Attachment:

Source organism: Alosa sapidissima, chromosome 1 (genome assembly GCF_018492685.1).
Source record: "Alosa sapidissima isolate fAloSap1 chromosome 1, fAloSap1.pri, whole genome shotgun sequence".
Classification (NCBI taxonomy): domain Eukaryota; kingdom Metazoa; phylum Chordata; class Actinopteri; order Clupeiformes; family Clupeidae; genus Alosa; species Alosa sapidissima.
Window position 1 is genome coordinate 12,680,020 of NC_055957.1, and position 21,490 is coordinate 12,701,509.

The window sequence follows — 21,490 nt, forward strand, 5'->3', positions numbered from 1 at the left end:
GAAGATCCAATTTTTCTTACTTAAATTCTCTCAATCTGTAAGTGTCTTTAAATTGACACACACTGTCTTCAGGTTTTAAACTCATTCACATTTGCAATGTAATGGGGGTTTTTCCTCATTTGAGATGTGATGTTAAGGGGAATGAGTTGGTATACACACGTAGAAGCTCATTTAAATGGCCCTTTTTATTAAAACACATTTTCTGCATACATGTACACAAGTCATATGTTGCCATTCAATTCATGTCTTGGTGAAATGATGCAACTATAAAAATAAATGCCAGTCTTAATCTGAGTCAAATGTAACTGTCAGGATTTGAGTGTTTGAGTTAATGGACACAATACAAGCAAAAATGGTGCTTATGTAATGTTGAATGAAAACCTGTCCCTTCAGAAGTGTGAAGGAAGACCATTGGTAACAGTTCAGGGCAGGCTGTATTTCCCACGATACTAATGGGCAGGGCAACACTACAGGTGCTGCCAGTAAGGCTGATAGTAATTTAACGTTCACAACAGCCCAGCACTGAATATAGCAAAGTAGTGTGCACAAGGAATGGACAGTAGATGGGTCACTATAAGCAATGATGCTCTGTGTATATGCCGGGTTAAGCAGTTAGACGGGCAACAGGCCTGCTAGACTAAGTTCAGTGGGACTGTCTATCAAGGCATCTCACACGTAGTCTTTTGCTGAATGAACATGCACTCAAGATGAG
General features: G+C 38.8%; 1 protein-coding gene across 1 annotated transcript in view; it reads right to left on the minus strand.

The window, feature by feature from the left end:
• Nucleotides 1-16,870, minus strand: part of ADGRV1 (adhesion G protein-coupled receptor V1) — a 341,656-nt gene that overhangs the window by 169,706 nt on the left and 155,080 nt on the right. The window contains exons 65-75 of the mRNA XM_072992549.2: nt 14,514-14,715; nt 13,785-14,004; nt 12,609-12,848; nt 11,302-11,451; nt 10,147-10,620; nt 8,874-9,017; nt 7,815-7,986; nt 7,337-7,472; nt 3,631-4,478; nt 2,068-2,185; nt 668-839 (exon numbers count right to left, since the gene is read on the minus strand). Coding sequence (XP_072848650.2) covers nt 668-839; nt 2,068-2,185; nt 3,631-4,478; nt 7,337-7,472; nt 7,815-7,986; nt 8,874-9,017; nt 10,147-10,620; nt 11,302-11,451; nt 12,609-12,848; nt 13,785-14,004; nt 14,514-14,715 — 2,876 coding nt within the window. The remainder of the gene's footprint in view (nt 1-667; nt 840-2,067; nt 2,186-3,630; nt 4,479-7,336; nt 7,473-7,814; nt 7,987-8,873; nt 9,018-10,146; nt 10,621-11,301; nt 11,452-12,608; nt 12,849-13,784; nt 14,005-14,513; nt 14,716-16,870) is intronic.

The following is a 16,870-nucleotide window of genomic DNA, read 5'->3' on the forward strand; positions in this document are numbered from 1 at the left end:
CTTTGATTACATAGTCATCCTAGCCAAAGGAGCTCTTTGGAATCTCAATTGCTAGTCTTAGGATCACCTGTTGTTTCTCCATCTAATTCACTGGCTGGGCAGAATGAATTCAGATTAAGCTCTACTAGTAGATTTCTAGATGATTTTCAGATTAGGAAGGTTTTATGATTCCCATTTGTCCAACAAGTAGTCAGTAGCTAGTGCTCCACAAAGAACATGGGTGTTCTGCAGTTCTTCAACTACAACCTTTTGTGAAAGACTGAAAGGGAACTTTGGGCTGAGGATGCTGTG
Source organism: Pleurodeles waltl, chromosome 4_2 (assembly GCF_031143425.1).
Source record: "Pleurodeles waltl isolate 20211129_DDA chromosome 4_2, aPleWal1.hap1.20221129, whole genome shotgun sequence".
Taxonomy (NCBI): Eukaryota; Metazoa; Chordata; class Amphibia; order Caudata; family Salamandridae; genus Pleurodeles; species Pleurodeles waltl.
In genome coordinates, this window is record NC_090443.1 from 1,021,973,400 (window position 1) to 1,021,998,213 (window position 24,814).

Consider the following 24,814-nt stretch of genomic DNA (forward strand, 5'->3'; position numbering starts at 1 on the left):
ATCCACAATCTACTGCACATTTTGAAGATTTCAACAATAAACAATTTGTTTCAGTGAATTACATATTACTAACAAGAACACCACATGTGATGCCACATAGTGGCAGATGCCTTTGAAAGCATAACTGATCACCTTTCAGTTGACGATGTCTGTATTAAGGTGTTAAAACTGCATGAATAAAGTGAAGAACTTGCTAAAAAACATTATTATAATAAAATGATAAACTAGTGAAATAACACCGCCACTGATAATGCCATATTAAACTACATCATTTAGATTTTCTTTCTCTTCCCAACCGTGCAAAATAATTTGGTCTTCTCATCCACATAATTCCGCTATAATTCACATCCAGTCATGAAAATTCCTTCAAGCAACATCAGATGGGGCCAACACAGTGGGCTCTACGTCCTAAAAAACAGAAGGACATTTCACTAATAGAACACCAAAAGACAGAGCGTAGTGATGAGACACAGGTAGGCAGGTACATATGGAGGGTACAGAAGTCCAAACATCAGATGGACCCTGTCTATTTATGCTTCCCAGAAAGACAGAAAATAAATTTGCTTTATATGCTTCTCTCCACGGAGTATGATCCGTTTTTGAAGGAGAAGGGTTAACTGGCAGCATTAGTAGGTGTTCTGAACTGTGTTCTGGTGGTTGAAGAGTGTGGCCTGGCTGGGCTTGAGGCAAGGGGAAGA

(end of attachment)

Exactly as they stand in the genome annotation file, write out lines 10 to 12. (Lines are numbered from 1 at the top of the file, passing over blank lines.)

The following is a 16,870-nucleotide window of genomic DNA, read 5'->3' on the forward strand; positions in this document are numbered from 1 at the left end:
CTTTGATTACATAGTCATCCTAGCCAAAGGAGCTCTTTGGAATCTCAATTGCTAGTCTTAGGATCACCTGTTGTTTCTCCATCTAATTCACTGGCTGGGCAGAATGAATTCAGATTAAGCTCTACTAGTAGATTTCTAGATGATTTTCAGATTAGGAAGGTTTTATGATTCCCATTTGTCCAACAAGTAGTCAGTAGCTAGTGCTCCACAAAGAACATGGGTGTTCTGCAGTTCTTCAACTACAACCTTTTGTGAAAGACTGAAAGGGAACTTTGGGCTGAGGATGCTGTG
Source organism: Pleurodeles waltl, chromosome 4_2 (assembly GCF_031143425.1).